Nancy J Kenney
Exploration of specific problems and issues relevant to the study of women. Offered by visiting or resident faculty members. Primarily for upper-division and graduate students.
This course provides an opportunity for students to conduct in-depth research into a topic relevant to the interactions between women's bodies and their behaviors. Each student researches a topic of her/his choice and presents that information to the class as a whole. Students should expect to learn about their topic in-depth (as a teacher of the topic would) and about topics presented by other students in the same way they would in a lecture class.
Student learning goals
General method of instruction
This course is taught in a seminar format. The students select the topics and the readings on the topics. Students present their topics to the class in a lecture/discussion format and prepare a critical review paper on their selected topic.
All students must have taken Women or Psychology 357 or the equivalent. This course is limited to 16 students. Registration requires an entry code from the instructor.
Class assignments and grading
Students select a topic of interest relevant to psychobiology of women, research that topic in journals and textbooks, select a representative reading for all members of the class to read on their topic, present their research findings in a 2 hour class presentation, prepare a detailed and referenced outline of their presentation (with bibliography)for all class participants and prepared a formal critical review paper on their topic. While the presentation and paper are on the same topic, these assignments are intended to highlight the differences between effective oral and written communication skills. In addition, all students are expected to read materials assigned by their fellow students and to actively participate in all classroom discussions.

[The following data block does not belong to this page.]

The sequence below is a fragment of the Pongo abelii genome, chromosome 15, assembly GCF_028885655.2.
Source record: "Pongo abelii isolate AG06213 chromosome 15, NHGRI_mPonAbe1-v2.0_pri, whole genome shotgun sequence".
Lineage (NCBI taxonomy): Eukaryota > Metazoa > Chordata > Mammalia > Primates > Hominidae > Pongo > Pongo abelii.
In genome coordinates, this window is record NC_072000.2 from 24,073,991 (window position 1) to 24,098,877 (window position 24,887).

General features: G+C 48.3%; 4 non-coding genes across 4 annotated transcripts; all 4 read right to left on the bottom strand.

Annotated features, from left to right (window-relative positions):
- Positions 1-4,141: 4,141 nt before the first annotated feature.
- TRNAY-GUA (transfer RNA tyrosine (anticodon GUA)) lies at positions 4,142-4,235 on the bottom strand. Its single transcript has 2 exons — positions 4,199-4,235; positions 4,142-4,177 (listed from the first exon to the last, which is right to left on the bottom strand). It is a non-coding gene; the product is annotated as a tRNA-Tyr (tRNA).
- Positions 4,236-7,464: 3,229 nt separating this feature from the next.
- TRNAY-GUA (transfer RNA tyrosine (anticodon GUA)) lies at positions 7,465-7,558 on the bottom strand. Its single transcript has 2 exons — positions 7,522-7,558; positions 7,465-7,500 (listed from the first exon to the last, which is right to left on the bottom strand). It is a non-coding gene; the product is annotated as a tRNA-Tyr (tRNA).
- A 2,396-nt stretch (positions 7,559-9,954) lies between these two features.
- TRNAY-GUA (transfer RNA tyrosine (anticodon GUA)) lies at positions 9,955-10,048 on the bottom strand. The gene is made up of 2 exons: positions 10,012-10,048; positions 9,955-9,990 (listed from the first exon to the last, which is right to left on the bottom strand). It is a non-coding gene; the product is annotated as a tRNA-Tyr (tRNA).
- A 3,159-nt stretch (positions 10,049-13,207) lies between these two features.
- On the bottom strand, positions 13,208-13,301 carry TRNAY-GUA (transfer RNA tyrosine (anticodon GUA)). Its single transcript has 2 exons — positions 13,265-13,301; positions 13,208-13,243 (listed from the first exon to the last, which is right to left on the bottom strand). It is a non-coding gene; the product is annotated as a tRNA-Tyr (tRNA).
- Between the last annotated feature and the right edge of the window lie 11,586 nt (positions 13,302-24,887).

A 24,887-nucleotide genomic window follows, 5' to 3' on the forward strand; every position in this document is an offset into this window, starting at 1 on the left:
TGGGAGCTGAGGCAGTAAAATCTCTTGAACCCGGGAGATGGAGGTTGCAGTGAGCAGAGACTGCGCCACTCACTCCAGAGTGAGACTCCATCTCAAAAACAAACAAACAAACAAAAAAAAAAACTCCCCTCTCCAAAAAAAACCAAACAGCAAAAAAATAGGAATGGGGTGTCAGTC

Grades are based on the quality of the detailed outlines (about 20%), the clarity and content of the presentations and papers (about 35% each) and participation in the seminar sessions (about 10%).